phreno-, phren-, phreni-, phrenico-, phrenic-, -phrenia, -phrenic, -phrenically

(Greek: mind, brain; the midriff or the diaphragm; mental disorder)

paraphrenia, paraphrenic
1. Severe paranoid illness without deterioration of other cognitive or affective processes.
2. The most common usage of the term today is to denote a disorder characterized by phantastic, absurd, paralogical delusions without deterioration, dementia, or loss of contact with reality except in the area of the delusional system.
3. In paranoid schizophrenia, on the other hand, there is deterioration and splitting off of many of the psychic functions, while in paranoia the delusions are so logical, at least on the surface, as to appear to be little more than an extension of the premorbid personality.
1. Mental derangement in general.
2. A reference to inflammation of the diaphragm, formerly thought to be invariably accompanied by delirium; hence applied to delirium supposed to be so produced.
pericardiacophrenic, pericardiophrenic
Referring to the pericardium and the diaphragm.
1. Pain in the diaphragm.
2. An acute mental distress; psychalgia; melancholia.
An obsolete term for mental retardation; feeble-mindedness.
An obsolete term for atrophy of the brain.
An obsolete term for encphalitis.
phrenetic (adjective), more phrenetic, most phrenetic
1. Descriptive of an individual who is delirious or mentally deranged; insane: When the football team lost the final game after winning all of the others, the phrenetic coach displayed his anger by yelling at the players for several minutes.
2. Pertaining to someone who is affected with excessive excitement or enthusiasm; especially, in religious matters: The evangelist had a phrenetic celebration with the members of the church during and after his sermon.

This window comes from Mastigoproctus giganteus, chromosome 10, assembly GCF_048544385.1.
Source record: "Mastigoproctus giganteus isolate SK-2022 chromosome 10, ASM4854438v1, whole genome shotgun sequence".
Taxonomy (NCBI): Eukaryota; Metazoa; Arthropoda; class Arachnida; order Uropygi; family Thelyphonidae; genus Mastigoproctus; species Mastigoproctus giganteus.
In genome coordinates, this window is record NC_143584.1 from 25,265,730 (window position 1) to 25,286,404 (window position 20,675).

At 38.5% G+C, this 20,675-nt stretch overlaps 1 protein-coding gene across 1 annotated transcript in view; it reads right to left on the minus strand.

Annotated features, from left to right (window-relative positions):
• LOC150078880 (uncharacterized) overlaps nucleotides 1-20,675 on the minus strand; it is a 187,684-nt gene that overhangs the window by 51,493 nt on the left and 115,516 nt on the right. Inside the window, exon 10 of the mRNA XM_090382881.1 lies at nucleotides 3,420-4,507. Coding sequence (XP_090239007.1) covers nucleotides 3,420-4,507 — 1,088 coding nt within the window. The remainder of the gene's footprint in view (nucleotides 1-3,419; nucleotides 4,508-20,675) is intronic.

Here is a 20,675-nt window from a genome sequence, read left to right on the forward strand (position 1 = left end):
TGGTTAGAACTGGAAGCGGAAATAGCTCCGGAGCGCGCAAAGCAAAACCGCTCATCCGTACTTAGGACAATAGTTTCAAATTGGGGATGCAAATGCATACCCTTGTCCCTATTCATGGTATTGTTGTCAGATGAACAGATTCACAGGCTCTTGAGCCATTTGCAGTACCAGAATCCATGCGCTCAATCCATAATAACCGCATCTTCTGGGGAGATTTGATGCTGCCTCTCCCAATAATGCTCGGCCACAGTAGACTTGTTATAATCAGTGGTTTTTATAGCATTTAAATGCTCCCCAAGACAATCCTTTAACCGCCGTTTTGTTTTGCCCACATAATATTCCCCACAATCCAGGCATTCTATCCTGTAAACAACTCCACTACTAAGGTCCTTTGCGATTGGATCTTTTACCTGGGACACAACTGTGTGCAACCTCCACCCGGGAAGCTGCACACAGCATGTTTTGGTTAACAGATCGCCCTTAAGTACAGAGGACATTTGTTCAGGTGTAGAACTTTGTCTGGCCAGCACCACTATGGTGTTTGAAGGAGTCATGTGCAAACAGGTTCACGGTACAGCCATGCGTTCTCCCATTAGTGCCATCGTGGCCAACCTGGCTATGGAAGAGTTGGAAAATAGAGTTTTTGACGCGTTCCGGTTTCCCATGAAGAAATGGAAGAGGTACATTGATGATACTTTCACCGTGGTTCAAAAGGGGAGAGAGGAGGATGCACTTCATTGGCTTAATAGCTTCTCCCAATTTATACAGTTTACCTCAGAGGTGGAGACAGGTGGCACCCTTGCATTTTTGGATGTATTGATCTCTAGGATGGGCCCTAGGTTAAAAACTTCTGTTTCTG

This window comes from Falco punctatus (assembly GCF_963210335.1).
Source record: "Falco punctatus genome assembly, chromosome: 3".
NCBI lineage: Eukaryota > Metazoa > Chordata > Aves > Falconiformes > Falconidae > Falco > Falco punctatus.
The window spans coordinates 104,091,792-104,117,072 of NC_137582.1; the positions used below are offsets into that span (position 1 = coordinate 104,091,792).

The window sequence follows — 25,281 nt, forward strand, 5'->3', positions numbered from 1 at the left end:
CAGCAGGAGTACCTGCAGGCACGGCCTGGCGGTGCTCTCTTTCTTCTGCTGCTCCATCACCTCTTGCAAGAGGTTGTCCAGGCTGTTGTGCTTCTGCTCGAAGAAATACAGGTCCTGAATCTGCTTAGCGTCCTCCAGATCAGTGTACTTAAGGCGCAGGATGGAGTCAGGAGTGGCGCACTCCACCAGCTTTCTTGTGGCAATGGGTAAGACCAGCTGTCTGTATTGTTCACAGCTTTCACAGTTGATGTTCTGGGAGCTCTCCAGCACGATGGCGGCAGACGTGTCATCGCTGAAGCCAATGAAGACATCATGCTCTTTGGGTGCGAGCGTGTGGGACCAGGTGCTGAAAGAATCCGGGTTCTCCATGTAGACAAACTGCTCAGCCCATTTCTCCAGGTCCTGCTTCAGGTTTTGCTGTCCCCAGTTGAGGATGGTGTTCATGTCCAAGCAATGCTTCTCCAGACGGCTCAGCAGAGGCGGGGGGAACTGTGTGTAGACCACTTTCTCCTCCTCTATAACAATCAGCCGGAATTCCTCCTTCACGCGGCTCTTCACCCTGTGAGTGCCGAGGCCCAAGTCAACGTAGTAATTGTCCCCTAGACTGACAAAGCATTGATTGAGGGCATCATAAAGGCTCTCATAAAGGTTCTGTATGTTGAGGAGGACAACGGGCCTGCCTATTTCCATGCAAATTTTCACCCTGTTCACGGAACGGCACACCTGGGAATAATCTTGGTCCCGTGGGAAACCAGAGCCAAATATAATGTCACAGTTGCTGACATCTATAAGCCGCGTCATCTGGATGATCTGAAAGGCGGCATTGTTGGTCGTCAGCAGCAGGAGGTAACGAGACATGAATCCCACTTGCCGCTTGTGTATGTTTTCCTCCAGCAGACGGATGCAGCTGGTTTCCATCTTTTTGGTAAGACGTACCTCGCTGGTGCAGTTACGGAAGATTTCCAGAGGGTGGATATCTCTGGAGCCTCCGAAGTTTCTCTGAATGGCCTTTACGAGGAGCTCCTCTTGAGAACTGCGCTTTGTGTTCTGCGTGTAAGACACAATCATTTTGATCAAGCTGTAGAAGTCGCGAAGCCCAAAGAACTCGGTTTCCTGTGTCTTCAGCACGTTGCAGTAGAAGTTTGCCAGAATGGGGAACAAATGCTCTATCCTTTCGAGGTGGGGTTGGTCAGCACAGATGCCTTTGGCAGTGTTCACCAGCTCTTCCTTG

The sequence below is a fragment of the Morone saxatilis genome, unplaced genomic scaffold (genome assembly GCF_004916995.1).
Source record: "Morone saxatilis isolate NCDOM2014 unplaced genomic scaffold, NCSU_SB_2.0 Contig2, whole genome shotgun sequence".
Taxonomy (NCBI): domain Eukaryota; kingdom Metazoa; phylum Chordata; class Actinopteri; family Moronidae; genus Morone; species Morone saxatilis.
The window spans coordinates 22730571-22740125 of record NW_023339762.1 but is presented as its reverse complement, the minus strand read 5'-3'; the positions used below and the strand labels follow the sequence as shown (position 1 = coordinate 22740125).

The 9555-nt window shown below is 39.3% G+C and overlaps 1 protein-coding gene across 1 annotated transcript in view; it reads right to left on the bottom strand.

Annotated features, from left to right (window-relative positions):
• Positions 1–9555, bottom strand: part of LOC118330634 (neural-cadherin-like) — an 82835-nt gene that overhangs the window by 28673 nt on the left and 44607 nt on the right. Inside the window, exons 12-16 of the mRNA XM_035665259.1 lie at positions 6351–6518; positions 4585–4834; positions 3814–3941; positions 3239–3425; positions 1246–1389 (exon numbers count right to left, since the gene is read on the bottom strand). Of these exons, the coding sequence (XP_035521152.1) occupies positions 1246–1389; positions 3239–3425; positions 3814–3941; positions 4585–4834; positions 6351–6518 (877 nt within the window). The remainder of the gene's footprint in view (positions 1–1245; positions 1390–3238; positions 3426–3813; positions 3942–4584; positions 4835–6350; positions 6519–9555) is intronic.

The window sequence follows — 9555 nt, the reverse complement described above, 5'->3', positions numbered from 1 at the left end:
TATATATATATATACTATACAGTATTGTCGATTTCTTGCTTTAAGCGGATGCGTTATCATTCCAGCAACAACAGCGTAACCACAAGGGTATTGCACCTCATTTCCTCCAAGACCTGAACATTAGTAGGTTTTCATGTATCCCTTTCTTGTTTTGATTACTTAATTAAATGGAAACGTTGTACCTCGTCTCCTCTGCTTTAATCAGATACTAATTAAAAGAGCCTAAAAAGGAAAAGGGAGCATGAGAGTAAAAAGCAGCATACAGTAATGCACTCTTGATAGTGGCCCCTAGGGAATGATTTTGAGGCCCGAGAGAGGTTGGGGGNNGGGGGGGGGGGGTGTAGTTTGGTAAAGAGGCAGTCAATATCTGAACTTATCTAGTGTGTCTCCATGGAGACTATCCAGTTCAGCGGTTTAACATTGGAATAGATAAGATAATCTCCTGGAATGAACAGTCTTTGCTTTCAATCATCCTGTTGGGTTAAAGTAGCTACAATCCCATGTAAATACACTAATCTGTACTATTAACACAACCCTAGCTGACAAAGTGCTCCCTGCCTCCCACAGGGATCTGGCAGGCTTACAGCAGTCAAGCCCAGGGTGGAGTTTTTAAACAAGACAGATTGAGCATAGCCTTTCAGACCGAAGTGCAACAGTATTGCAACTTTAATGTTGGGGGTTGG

3. Etymology: from Greek phrenitikos and from Latin phreneticus, "brain disease"; from phren, "mind".
Relating to being extremely up set.
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An obsolete term for phrenology and hypnosis.
phreniatry, phreniatria, phreniatric
A reference to the treatment and cure of mental disorders.
phrenic, phrenics
1. Referring to or affecting the diaphragm; diaphragmatic.
2. Pertaining to, or relating to, the mind.
3. That branch of science which relates to the mind; psychology.
phrenicectomy, phrenectomy
Surgical removal or destruction of a section of a phrenic nerve; formerly carried out as an alternative to phrenicotomy.
phreniclasia, phreniclasis; phrenemphraxis; phrenicotripsy
Crushing of the phrenic nerve with a clamp to produce temporary paralysis of the diaphragm.
Relating to the diaphragm and the stomach.
Relating to the diaphragm and the glottis; denoting a spasm involving the diaphragm and the vocal cords.

Inter-related cross references, directly or indirectly, involving the "mind, mental" word units: anima-; anxi-; deliri-; hallucina-; menti-; moro-; noo-; nous; psych-; thymo-2.